We then hear Matty's thoughts as he tells us that the fourth and fifth Nations of New York are called Midtown East and West.   They are the smallest and lack a single leadership, but they do have a voice made up of business leaders, community reps, politicians and media types. He then thinks back to the start of his time in the DMZ where he followed a weak lead and stumbled across the Central Park Ghosts. 

One of the men was mortally wounded and handed Matty the keys to an apartment in Stuy-Town.  He lived there for a few years, he took care of the place and did his best then.

Matty: "I moved out and lost the keys sometime after that. Will that man's family be returning to the city now?  Will they be looking for their son, hoping to find him living in that gorgeous apartment?"

Finally Matty's time in the DMZ is up.  He sits with Zee one last time, then Zee tells him that what happens next will be written, talked and analysed for years to come, he can't control that, "you just listen to yourself. You do that, I'll support you all the way."
Matty finally faces the music.
They then hold hands and step outside to be greeted by soldiers, men in dark suits and a crowd of people.  One of men steps forward and arrests Matty for "crimes against humanity".  Matty embraces Zee then as he is led to the car someone in the crowd asks what they got him for?

Matty: "For everything, man. They got me for all of it.  Long live the DMZ!"

A news report covering his arrest says that he is expected to face military trial in the next day or two.  As he was once a fixture in the ever-changing political landscape of the DM, his arrest represents the true end of an era, "as the city shakes off the shackles of the past and looks to the future, hopeful for better times ahead."

We then cut to the start of the trial, with people protesting outside and soldiers and the media in position inside inside the Supreme Courthouse.   After the beginning formalities, we are told that Matty intends to plead guilty to all charges.  Has he changed his mind?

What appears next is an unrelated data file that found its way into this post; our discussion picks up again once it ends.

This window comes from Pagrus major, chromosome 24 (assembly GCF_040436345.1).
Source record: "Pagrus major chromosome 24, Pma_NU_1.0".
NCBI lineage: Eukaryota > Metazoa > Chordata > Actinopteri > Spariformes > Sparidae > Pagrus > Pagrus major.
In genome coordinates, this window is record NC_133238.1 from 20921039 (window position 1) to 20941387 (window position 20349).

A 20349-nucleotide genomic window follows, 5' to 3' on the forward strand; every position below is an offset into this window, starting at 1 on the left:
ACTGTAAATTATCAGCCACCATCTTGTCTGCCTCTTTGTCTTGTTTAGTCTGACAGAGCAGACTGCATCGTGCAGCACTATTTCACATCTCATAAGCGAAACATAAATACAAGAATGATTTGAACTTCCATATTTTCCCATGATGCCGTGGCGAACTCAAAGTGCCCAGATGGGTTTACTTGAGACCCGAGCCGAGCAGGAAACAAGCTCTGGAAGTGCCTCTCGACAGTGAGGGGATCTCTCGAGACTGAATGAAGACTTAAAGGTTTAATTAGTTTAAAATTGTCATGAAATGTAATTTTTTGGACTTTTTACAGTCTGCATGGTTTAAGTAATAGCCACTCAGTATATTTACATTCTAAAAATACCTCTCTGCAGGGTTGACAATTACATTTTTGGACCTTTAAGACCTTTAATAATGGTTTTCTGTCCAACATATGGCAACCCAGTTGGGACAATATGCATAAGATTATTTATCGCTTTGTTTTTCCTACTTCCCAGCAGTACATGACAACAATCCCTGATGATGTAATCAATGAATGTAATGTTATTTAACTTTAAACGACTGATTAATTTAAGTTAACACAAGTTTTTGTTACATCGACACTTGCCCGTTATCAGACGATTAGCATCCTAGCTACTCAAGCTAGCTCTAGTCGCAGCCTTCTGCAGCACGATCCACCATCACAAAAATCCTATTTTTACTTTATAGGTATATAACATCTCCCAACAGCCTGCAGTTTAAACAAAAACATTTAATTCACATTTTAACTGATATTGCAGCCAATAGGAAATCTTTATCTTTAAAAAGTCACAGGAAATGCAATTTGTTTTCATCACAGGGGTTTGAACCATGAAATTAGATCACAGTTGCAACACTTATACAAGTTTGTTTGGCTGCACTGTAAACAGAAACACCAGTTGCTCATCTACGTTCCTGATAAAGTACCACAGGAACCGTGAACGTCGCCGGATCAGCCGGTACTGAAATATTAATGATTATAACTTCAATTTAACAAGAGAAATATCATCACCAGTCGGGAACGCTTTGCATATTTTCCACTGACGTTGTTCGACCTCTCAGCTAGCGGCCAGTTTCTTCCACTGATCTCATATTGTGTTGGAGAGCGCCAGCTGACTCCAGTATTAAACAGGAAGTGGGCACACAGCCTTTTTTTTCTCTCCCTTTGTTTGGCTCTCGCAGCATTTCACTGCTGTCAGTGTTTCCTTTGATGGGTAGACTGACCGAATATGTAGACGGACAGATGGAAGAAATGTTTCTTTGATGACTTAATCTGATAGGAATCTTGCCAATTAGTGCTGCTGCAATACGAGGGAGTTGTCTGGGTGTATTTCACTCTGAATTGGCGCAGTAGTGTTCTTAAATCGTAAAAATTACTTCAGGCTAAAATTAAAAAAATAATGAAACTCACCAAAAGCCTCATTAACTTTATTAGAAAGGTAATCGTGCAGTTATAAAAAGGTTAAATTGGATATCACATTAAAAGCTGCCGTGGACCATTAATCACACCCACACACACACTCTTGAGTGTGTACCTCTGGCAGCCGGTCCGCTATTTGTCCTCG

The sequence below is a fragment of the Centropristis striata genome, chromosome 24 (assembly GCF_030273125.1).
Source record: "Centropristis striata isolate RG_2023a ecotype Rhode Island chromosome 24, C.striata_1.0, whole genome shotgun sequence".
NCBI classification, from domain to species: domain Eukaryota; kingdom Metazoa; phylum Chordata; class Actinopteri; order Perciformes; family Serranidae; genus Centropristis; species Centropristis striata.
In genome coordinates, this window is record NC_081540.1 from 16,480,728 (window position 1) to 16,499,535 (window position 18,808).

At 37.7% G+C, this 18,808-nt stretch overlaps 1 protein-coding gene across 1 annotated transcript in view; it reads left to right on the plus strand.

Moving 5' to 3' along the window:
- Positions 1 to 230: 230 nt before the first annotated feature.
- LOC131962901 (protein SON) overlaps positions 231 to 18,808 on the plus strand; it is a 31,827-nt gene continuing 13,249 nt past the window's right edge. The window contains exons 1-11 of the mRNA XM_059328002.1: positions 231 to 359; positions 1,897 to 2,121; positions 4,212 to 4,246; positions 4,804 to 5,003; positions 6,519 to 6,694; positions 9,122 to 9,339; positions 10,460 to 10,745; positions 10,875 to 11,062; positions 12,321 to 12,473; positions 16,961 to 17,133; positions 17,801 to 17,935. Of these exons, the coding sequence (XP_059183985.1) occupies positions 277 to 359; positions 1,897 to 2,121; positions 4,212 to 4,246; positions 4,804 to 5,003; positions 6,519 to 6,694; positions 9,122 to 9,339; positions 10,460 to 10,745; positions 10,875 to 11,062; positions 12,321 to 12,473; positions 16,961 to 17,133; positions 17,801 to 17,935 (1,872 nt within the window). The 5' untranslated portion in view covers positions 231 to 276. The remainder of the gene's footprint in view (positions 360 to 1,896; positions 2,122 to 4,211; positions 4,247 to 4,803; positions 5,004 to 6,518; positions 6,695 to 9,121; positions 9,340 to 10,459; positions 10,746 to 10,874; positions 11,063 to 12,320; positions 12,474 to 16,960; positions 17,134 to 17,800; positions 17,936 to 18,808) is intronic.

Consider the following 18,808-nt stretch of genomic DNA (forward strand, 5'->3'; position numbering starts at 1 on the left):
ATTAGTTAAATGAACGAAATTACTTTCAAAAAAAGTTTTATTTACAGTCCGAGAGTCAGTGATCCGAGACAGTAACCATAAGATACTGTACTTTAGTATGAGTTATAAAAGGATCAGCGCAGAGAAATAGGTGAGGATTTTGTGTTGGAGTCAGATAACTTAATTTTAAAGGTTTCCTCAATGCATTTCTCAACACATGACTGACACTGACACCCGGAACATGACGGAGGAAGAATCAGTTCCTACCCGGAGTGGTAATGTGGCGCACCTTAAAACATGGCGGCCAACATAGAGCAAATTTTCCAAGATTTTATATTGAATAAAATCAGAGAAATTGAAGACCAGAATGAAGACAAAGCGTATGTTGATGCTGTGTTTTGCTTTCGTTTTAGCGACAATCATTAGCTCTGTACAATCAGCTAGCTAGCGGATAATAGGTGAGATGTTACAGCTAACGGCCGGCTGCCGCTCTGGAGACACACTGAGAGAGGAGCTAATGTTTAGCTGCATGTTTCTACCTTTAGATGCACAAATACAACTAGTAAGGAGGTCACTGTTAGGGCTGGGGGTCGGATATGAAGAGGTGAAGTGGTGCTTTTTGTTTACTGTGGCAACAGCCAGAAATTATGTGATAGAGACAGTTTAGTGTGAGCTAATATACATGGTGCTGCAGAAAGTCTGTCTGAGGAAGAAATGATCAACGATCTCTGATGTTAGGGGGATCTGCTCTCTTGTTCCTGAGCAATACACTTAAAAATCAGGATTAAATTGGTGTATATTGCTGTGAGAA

Matty: "No, sir.  As per an earlier deal brokered by my father here, I willingly submitted to arrest and incarceration. I never had any intention on fighting the charges."

So all that is left to do is the detailing of the charges and for him to enter his plea after each one for the record.  Following that they will move on to the sentencing.  As each charge is read, Matty flashes back to what each one represents to him.
In the light of the other charges, this one's sorta petty.
First he is charged with theft of government materiel and money issued to him by Liberty News and its distribution amongst insurgents, terrorists and other enemies of the United States.  Matty thinks about Zee and Wilson checking out his gear then makes his plea. "Guilty".

Then he is charged with collusion with the Free States of America several times, and got the celebrated journalist Viktor Ferguson killed through his reckless and treasonous actions.  Matty remembers Viktor being shot by the U.S. army and standing contemplating the corpse with the FSA Commander.  "Guilty".

He is then charged with multiple terrorist acts in pursuit of a story exposing the criminal activities of Trustwell.  This was not a Liberty News assignment and during it he aided known killers and committed treason, which resulted in the murder of the U.N. Secretary General and several members of his staff.  Matty remembers Amina, as they go on to concede that he did get the terror cell disbanded the related loss of life is impossible to justify.  "Guilty".

They move on to Parco Delgado.  That because of him a nuclear bomb was used in an attack on the Indian Point nuclear station doing "staggering, staggering, the damage you have done not only to this country, but to the moral and patriotic foundation it was built on". Matty says nothing, even when one of them asks if he is "ashamed of yourself."